SAN ANTONIO — An occasionally cunning, candy cane-sleek thriller that is far more interesting for where it arrives than how it arrives there, “I Care a Lot” is the kind of movie you come away from unable to reflect on the first 110 minutes because the last five are so ferocious in vying for the spotlight that we feel compelled to at least humor it. Writer-director J Blakeson, I suppose, might consider it a job well done that I’ve already mentioned it in the opening sentences of this review. It’s an audacious finale that somewhat puts the rest of the film in perspective, but in its cruel double-punch line of a coda it also suggests Blakeson was stretching out the wrong parts of the story while constricting the right ones.
“I Care a Lot” depicts a supervillain origin story of sorts, yet by the time we meet Rosamund Pike’s trickster protagonist Marla Grayson, she’s already got her scamming down to a science. Armed with a steel-plated facade of altruism, an underlying grit that would make Gordon Gekko proud and a fake doctor’s note, we watch as Marla volunteers to take an ostensibly sickened senior citizen under her wing, satisfying a family court judge who’s completely unaware that Marla has orchestrated the whole thing—as she’s clearly done dozens, if not hundreds of times before.
At the same time, her team is already at said senior citizen’s home, methodically stripping its possessions that will be put up for auction and looking forward to when some of that money will flow right back into their pockets as henchmen of Marla’s legal guardianship scheme. If they finish quickly, they’ll have time for lunch before picking the next wealthy (and probably healthy, though that can be changed in a heartbeat) elderly neighbor to victimize. Their photo will be tacked up on the walls of Marla’s office—a trophy case as much as a battle plan. All’s running well in Gaming the System Town.
Blakeson, whose previous effort was the 2016 Chloë Grace Moretz alien invasion thriller “The 5th Wave,” succeeds at impressing us with the schematics of Marla’s fine-tuned operation as it unfolds to the beats of Marc Canham’s giddy electronic score. But it’s key that we revile her for it just as much; after all, Marla’s actions amount to kidnapping, though they’re carried out with such ease that we feel as frustrated by her unwitting enablers as we are convinced by her confidence. There may be measures in the real world to close the loopholes Marla is constantly exploiting, but the movie is well-written enough early on that I bought into the practicality of her slippery maneuvers. It’s always vividly entertaining to observe a well-constructed plan in motion at the movies, though here it’s hard to dismiss the suspicion that that first-act montage would be even more thrilling were we discovering Marla’s ambitions in real-time; instead, an overwrought voiceover tips us off early to her capitalistically carnivorous appetite: “There are only two kinds of people: predators and prey. And I am a lioness.”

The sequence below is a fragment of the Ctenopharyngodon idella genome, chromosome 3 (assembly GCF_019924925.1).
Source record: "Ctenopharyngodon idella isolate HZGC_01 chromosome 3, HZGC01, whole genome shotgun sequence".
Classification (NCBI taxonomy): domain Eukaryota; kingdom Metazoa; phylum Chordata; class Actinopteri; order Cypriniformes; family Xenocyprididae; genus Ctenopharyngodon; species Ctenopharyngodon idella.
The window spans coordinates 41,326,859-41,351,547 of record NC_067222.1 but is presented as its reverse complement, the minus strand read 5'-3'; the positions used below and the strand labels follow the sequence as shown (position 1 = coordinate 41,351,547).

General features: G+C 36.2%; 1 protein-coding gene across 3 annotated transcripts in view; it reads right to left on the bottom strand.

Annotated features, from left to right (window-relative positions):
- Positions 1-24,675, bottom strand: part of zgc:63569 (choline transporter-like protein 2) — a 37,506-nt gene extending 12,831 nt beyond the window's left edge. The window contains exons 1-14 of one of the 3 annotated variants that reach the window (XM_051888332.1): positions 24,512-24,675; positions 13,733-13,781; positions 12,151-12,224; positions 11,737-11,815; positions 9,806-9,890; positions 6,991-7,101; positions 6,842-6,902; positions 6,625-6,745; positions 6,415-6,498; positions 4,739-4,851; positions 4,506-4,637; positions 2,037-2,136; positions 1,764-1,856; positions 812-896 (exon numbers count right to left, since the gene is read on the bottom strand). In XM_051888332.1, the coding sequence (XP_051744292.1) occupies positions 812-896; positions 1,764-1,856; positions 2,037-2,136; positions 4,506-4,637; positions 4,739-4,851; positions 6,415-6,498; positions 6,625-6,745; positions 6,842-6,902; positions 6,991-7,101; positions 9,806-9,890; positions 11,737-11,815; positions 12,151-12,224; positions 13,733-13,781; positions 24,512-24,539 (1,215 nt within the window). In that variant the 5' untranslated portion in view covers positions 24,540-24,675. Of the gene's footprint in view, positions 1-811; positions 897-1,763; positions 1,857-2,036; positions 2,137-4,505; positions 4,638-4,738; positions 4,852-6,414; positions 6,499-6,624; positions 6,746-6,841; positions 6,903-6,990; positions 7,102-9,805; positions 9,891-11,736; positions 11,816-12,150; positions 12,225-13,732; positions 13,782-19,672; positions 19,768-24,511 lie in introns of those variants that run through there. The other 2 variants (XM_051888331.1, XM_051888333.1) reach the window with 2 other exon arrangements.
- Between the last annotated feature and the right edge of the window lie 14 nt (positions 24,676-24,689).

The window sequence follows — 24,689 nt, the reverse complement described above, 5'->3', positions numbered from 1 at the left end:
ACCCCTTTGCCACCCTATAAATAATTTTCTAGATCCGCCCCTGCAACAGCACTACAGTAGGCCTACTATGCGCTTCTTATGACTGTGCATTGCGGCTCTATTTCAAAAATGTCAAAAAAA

“I Care a Lot” is by and large an examination of white-collar greed filtered through a savagely corrupt lens of the American Dream, and the film – which finds Blakeson reaching for his inner Soderbergh, and not entirely succeeding – is at its best when those themes are weaved with subtlety and clarity through Marla’s exploits. Things become more restrictive once the writer-director’s ideas are given explicit voice by Chris Messina’s slippery and sexist lawyer, Dean, who shows up in Marla’s office after she ends up picking on the wrong senior citizen. That would be Dianne Wiest’s Jennifer Peterson, whose entrance into the narrative briefly suggests an impending chess match between herself and Marla—a karmic duel in which the prey will finally bare its teeth to the predator.
As hilarious as Wiest is in her few scenes, “I Care a Lot” instead goes down a more cartoonish rabbit hole—one that includes Peter Dinklage devouring an eclair with unbridled menace and a senior care-set shootout involving pastel scarf-wearing Russian gangsters. There’s some good biting fun to be had in these scenes, but “I Care a Lot” loses its way by shedding its skin several times over; once Marla’s toothy smiles have permanently given way to menacing smirks and the obvious comparisons to “Gone Girl’s” Amy Dunne (also played by Pike) fully come to bear, Blakeson’s movie uneasily becomes more of a genre hodge-podge than the sharp, tactful film we’re introduced to early on.
I’ll give Blakeson this: It’s worth reading into that messy malleability of his movie insofar as it mirrors the transformation of his protagonist. Though we foresee how terrible Dinklage’s Roman Lunyov will make things for Marla long before she does, it’s her (quite literal) plunge into the most dire of straits that yields someone whose cold-bloodedness is now even icier, her actions even more tenacious; Pike hasn’t lost the ability to plant her flag in that volatile area between calculation and explosiveness.
Calculated explosiveness is perhaps an apt descriptor for that finale that I can’t get out of my head, come to think of it—a narrative tornado of an ending designed to make jaws drop, although for reasons I have a hard time fully appreciating. Because what “I Care a Lot” comes to represent as the rug is pulled out from under us in the final moments is a story that I felt smirking at having tripped me up while also smugly insisting that, well, I should’ve noticed its sly advance all along. In actuality, it isn’t a finale worthy of its characters. It’s misdirection in favor of a missed opportunity.
"I Care a Lot" is rated R for language throughout and some violence. It's streaming on Netflix Friday.
Starring: Rosamund Pike, Peter Dinklage, Eiza, Gonzalez, Dianne Wiest
Directed by J Blakeson
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